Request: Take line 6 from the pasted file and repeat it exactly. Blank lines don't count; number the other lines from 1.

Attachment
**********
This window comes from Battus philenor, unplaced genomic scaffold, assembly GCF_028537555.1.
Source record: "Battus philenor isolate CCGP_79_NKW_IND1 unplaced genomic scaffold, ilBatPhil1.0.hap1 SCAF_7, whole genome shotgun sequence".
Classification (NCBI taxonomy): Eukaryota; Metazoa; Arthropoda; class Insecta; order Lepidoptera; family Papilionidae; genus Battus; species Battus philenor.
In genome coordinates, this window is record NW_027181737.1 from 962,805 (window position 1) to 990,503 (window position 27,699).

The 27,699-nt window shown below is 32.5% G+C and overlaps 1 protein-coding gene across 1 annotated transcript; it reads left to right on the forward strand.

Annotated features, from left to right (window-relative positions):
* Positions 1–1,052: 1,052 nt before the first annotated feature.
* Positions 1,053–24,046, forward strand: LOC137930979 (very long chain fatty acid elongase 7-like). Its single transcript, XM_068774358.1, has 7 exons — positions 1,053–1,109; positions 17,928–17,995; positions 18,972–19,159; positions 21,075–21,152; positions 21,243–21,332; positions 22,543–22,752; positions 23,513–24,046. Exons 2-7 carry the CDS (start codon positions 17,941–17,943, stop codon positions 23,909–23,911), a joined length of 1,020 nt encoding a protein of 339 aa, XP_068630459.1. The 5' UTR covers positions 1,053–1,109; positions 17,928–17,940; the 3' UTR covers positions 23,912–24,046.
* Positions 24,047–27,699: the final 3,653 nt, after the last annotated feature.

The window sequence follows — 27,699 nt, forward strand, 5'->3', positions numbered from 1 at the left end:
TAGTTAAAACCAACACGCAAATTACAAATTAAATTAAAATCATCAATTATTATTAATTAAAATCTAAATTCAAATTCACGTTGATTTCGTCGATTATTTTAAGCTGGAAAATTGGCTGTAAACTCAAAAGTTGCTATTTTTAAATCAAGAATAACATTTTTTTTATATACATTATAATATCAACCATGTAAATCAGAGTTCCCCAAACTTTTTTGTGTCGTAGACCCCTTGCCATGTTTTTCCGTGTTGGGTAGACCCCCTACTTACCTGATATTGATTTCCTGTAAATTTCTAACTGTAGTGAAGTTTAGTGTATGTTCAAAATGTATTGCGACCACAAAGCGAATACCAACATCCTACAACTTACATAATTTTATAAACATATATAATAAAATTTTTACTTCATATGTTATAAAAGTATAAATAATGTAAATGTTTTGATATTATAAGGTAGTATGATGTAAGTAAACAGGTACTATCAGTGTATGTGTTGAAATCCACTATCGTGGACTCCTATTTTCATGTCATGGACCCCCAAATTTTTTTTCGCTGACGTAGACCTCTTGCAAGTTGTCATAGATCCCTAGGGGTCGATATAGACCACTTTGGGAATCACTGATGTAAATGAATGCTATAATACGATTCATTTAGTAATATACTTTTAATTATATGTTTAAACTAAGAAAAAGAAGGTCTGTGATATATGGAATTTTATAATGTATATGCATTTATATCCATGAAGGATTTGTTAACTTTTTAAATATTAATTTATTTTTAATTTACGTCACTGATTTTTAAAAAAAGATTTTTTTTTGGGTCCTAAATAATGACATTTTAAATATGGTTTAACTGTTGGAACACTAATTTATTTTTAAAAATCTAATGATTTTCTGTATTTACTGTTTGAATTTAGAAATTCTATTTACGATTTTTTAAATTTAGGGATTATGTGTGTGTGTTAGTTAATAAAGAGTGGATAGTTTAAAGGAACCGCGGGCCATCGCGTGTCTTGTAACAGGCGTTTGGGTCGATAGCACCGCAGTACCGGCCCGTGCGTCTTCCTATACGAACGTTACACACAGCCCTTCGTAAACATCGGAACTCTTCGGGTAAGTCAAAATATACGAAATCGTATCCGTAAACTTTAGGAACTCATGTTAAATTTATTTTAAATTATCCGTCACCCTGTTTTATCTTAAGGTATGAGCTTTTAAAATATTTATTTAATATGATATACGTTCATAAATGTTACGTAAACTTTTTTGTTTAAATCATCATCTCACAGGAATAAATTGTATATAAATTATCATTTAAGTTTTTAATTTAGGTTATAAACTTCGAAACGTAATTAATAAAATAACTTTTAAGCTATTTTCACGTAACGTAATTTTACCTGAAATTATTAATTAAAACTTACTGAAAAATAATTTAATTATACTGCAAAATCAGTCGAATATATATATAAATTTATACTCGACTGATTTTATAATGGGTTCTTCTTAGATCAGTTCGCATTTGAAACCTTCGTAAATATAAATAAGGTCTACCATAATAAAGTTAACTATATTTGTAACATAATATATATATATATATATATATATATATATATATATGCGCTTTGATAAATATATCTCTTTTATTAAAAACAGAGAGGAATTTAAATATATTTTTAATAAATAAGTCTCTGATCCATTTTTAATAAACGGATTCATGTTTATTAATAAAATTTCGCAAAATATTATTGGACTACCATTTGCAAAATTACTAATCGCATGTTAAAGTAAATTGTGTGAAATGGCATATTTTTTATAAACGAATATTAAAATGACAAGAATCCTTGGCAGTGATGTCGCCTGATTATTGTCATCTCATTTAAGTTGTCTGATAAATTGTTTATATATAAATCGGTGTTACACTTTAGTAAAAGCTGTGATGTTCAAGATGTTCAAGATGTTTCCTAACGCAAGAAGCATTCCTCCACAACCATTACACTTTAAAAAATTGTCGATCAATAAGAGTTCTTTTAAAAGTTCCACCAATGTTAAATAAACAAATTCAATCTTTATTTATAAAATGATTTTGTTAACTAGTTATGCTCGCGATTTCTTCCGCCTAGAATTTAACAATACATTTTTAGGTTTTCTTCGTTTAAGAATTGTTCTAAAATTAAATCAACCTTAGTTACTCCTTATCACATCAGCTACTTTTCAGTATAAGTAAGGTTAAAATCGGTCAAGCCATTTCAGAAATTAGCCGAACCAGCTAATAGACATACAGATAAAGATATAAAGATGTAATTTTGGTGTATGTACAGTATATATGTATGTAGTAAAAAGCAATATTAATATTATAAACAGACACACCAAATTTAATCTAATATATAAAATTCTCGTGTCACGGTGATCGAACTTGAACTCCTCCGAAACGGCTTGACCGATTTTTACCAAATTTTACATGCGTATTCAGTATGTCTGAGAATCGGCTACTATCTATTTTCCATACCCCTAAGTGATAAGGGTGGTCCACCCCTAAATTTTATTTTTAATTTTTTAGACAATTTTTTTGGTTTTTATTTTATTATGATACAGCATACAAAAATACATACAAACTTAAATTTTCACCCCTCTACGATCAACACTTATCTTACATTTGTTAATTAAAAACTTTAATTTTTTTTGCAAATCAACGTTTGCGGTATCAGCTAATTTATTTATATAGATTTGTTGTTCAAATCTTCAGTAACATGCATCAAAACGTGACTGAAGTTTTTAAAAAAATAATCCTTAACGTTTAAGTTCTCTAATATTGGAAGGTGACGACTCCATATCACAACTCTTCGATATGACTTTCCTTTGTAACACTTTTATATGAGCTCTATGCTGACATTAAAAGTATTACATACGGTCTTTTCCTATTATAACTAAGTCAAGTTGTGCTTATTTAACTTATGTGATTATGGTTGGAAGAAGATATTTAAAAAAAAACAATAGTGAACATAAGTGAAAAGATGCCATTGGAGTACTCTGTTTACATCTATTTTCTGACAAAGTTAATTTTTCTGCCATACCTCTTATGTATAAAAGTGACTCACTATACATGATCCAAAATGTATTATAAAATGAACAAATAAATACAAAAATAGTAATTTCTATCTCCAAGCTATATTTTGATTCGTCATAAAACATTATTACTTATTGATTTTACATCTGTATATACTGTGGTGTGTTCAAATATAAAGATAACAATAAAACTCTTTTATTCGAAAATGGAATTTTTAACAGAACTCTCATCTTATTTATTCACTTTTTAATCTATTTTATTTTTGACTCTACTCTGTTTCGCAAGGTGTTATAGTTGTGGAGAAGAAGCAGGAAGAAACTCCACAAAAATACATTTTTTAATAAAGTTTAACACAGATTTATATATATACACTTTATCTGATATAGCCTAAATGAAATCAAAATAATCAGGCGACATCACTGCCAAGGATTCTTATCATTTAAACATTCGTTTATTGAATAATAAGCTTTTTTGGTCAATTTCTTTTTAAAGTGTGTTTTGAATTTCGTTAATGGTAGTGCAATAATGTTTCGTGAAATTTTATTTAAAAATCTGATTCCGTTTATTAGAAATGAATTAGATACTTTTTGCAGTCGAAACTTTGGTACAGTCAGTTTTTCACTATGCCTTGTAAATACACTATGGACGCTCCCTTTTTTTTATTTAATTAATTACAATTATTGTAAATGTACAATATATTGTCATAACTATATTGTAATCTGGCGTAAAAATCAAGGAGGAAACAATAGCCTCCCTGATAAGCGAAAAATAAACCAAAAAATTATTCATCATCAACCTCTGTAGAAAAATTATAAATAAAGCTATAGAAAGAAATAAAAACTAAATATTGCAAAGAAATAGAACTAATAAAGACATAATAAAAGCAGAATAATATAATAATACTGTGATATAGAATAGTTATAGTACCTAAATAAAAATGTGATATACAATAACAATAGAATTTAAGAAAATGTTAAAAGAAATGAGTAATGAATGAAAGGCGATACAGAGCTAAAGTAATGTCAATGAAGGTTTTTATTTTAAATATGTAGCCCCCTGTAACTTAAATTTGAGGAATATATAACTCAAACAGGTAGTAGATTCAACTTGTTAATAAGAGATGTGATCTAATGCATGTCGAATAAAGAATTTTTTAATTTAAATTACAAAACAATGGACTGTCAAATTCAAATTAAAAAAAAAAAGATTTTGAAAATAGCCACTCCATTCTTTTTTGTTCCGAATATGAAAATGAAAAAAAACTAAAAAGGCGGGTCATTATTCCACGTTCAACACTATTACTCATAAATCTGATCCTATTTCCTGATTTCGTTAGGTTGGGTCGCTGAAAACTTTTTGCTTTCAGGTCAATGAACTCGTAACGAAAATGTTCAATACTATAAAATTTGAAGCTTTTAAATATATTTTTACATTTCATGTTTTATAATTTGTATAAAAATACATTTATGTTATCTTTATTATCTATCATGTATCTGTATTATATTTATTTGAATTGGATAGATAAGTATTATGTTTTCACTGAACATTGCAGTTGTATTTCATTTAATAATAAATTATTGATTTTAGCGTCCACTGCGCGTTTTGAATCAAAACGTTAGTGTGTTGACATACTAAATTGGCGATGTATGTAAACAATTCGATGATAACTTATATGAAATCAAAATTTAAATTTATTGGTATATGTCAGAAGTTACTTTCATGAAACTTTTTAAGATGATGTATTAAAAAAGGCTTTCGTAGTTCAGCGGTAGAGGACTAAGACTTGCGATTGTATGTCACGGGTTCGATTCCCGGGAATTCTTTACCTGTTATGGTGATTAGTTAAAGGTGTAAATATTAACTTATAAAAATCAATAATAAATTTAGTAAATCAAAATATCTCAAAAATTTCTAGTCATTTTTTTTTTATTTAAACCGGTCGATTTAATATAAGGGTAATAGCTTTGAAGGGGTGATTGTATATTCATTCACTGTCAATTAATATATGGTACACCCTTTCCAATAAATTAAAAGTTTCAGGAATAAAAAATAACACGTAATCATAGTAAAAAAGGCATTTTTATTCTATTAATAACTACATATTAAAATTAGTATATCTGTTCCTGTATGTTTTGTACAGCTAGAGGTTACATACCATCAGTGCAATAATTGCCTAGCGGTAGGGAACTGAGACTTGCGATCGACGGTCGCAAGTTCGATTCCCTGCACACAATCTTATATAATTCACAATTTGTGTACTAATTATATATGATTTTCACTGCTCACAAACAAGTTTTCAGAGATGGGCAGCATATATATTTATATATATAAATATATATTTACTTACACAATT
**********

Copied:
Annotated features, from left to right (window-relative positions):